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Tag Archives: game-engine

Well, I admit I was envisioning today’s post being written while sending off yesterday’s. It was inevitable: I have spent all morning tweaking the game engine further.

After around 30 minutes of planning the flow of the game, I realized that the engine, while finished, was simply not flexible enough to make even the 1/10th interesting game I was planning. You would have been only interacting with doors and objects in your inventory that open the doors (keys, prybars, etc.). I did not expect the game to be complicated, but that is too lame.

So, last night, I began by making objects more complicated: you can turn them on or off. And, because my engine previously allowed only one game-altering action per command, this morning I decided to upgrade it, so now you can make an infinite amount of changes per action.

Here’s an example.

Using my engine, the game designer (who is also me for this game) writes out all the possible commands combined with a string of text describing the results and code that tells the program how the action affects the game – all written in a specially dedicated text file according to special formatting determined by the coder (me again) in the definition Library class.

In the first area, the thief needs to place coins in the outstretched hand of a duplicitous slave in order to get into the house (this is the second thing you do, and it is explained in the intro, so this is not a spoiler). Before this morning, the entry in the design document looked like this:


pay hand
You spit out the coins, wipe them on your exomis, and give them to the outstretched hand. The hand disappears, and the door creaks open slowly.|unlockRoom01#


(Yes, people in ancient Greece kept coins in their mouths. An exomis is a male toga-like garment. I am an ancient history nerd – so sue me.)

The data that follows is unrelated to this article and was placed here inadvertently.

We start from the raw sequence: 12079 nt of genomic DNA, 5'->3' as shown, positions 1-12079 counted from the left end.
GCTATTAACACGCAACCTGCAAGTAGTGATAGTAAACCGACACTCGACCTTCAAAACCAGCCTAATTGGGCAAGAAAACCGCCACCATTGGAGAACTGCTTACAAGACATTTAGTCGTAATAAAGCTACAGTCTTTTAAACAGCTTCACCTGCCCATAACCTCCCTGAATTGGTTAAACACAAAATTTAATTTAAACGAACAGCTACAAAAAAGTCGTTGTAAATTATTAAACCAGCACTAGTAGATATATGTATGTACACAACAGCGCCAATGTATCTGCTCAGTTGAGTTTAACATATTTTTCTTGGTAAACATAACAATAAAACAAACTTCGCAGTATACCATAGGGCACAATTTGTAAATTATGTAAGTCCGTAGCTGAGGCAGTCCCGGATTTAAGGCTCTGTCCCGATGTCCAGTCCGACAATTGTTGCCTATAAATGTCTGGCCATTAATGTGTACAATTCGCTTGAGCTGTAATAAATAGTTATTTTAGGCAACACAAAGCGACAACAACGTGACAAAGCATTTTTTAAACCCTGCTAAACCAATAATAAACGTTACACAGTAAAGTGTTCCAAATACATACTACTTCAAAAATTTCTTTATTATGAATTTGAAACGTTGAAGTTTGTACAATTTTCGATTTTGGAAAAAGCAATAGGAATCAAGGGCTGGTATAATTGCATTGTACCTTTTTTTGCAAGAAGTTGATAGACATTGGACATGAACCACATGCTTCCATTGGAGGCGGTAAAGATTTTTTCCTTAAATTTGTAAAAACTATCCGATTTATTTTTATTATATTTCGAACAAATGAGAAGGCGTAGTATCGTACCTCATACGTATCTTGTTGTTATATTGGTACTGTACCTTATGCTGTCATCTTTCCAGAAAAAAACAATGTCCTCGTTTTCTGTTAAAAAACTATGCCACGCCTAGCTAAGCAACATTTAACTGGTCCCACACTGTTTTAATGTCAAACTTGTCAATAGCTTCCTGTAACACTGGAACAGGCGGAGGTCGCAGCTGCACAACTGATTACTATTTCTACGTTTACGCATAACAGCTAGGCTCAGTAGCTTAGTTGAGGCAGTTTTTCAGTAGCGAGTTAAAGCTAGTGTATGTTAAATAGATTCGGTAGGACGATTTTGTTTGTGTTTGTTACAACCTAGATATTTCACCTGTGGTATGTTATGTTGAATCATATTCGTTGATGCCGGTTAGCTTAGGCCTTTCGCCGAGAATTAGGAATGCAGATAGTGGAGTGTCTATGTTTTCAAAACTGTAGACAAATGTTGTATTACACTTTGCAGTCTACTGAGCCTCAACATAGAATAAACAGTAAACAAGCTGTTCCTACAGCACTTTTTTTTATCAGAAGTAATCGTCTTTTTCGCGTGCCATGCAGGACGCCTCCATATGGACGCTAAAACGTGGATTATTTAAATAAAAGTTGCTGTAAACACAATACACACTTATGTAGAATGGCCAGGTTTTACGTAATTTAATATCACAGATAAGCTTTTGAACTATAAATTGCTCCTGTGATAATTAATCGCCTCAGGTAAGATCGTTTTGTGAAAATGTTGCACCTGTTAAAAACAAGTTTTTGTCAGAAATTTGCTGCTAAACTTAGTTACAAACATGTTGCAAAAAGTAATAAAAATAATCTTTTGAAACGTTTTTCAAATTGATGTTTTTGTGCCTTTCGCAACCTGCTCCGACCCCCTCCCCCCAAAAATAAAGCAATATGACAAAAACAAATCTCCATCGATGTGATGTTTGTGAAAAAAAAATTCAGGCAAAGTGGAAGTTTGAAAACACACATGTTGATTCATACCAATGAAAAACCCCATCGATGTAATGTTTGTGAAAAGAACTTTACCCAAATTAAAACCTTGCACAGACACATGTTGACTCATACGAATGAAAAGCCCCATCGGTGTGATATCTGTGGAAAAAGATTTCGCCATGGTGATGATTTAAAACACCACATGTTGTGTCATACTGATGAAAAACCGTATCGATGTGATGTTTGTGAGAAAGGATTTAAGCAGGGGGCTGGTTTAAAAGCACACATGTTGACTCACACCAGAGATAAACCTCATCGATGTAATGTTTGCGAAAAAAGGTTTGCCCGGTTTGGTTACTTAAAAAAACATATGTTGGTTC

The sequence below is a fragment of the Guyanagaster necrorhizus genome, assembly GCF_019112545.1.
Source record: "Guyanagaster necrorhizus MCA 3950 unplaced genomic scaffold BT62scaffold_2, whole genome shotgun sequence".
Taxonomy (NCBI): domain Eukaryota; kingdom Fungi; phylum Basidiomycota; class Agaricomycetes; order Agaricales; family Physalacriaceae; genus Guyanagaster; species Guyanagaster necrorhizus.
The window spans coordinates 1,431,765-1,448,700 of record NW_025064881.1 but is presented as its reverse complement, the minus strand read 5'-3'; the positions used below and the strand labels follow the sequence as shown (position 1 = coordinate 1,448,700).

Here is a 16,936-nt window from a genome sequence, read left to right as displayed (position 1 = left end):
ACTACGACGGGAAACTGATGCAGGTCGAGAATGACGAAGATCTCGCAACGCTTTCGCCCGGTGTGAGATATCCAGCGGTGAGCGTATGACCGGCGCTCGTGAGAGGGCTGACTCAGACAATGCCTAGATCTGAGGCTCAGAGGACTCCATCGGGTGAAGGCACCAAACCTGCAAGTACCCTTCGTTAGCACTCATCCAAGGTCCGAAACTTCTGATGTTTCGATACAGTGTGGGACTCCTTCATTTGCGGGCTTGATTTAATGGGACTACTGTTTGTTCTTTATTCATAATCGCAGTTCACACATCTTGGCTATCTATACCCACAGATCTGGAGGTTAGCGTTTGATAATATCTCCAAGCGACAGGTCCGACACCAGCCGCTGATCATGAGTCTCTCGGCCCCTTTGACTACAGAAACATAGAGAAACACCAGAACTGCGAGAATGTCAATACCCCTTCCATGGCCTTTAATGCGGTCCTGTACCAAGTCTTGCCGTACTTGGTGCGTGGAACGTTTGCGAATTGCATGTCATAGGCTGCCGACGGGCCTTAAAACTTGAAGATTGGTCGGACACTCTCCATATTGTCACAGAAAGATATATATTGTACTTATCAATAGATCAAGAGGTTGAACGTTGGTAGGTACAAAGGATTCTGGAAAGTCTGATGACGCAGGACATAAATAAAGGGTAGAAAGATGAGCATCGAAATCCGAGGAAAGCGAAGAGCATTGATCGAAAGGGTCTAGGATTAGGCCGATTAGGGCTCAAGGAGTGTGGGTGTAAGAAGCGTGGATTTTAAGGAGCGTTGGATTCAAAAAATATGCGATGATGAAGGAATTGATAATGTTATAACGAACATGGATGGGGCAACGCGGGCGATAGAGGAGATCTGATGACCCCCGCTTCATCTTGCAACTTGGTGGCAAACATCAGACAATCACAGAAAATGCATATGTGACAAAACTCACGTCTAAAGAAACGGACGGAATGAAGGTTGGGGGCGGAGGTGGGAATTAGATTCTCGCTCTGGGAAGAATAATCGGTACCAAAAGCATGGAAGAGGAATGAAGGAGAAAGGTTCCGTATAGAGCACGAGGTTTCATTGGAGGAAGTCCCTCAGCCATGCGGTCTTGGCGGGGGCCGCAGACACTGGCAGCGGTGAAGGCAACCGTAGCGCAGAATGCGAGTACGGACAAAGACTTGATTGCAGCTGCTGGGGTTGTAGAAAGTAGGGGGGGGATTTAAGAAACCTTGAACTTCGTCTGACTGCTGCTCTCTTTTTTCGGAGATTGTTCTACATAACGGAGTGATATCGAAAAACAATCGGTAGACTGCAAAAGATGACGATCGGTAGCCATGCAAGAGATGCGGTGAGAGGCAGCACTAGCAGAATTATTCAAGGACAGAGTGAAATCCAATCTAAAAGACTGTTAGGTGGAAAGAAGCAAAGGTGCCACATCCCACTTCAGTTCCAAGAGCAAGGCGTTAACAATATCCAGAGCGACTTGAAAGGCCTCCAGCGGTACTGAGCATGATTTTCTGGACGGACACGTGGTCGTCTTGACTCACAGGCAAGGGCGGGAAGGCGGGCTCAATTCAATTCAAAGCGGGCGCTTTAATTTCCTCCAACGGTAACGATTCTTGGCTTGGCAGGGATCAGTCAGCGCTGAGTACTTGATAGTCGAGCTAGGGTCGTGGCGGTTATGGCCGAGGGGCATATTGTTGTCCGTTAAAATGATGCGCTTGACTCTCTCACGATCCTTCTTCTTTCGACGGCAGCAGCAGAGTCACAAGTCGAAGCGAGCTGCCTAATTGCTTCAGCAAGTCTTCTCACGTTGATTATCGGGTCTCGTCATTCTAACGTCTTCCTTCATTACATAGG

So the Library knows how to read this and chop it up nice and good for the main program, which would know how to run it. “unlockRoom01#” means the player now can enter the appropriate command (“enter house”) to go to the next room – whose reference code happens to be “01.” All done, right?

Wrong! There are three big problems with this version:

  1. You still have the coins after making the transaction.
  2. You can still do things to the door which you shouldn’t be able to.
  3. The hand is still hanging in the air. That’s just weird.


So I needed to allow multiple results to a single action. This did not prove too difficult, though it took a little bit of tweaking (especially with Mr. Library).

The result is now this:


pay hand
You spit out the coins, wipe them on your exomis, and give them to the outstretched hand. The hand disappears, and the door creaks open slowly.
unlockRoom01# loseItem00# deactivateObject00# deactivateObject01#
#This is a blank line in the actual document


So, as you can see, there are two large changes: actions are on a separate line now, and there can be multiple actions per command (separated by a space). A small change is the empty line at the end, which I added to make the document more readable. So now, when you type “pay hand,” you not only unlock the next room, you lose your coins, and the hand and the door are no longer usable objects.

The perfectionist in me laments that it would be better if the door were not “removed” from the field of play. I might tweak that, but it’s finally entering the territory where it’s an acceptable omission. I need to take time into consideration. We’ll see where I end up next…